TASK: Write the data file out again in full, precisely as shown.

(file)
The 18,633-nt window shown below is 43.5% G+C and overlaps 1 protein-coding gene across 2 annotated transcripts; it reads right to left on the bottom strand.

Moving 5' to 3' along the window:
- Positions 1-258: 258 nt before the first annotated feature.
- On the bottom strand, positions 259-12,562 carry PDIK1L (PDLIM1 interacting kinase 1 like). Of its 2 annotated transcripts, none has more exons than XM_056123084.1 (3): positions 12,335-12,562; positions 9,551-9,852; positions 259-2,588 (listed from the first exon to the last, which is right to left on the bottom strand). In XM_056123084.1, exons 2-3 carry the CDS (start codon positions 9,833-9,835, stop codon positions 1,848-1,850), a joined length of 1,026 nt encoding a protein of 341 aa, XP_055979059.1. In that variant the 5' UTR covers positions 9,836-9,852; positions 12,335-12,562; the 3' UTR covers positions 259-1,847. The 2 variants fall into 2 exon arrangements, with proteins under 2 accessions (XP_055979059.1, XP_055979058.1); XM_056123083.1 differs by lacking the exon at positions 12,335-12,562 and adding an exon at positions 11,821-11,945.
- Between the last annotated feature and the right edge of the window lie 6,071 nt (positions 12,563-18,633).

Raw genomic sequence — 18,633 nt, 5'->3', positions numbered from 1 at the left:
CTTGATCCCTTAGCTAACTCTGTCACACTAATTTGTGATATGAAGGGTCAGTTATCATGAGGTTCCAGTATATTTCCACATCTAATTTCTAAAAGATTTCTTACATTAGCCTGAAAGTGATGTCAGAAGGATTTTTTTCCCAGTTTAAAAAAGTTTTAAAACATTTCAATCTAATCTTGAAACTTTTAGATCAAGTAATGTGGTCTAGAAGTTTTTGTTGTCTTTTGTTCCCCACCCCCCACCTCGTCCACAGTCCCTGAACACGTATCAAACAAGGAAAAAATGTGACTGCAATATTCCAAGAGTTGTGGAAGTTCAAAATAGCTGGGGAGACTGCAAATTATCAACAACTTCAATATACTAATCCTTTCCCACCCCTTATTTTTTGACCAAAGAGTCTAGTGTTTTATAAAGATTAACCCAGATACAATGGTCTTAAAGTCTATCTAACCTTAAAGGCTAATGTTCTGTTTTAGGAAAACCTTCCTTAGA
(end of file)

The 18,633-nt window shown below is 43.5% G+C and overlaps 1 protein-coding gene across 2 annotated transcripts; it reads right to left on the bottom strand.

Moving 5' to 3' along the window:
- Positions 1-258: 258 nt before the first annotated feature.
- On the bottom strand, positions 259-12,562 carry PDIK1L (PDLIM1 interacting kinase 1 like). Of its 2 annotated transcripts, none has more exons than XM_056123084.1 (3): positions 12,335-12,562; positions 9,551-9,852; positions 259-2,588 (listed from the first exon to the last, which is right to left on the bottom strand). In XM_056123084.1, exons 2-3 carry the CDS (start codon positions 9,833-9,835, stop codon positions 1,848-1,850), a joined length of 1,026 nt encoding a protein of 341 aa, XP_055979059.1. In that variant the 5' UTR covers positions 9,836-9,852; positions 12,335-12,562; the 3' UTR covers positions 259-1,847. The 2 variants fall into 2 exon arrangements, with proteins under 2 accessions (XP_055979059.1, XP_055979058.1); XM_056123083.1 differs by lacking the exon at positions 12,335-12,562 and adding an exon at positions 11,821-11,945.
- Between the last annotated feature and the right edge of the window lie 6,071 nt (positions 12,563-18,633).

Raw genomic sequence — 18,633 nt, 5'->3', positions numbered from 1 at the left:
CTTGATCCCTTAGCTAACTCTGTCACACTAATTTGTGATATGAAGGGTCAGTTATCATGAGGTTCCAGTATATTTCCACATCTAATTTCTAAAAGATTTCTTACATTAGCCTGAAAGTGATGTCAGAAGGATTTTTTTCCCAGTTTAAAAAAGTTTTAAAACATTTCAATCTAATCTTGAAACTTTTAGATCAAGTAATGTGGTCTAGAAGTTTTTGTTGTCTTTTGTTCCCCACCCCCCACCTCGTCCACAGTCCCTGAACACGTATCAAACAAGGAAAAAATGTGACTGCAATATTCCAAGAGTTGTGGAAGTTCAAAATAGCTGGGGAGACTGCAAATTATCAACAACTTCAATATACTAATCCTTTCCCACCCCTTATTTTTTGACCAAAGAGTCTAGTGTTTTATAAAGATTAACCCAGATACAATGGTCTTAAAGTCTATCTAACCTTAAAGGCTAATGTTCTGTTTTAGGAAAACCTTCCTTAGA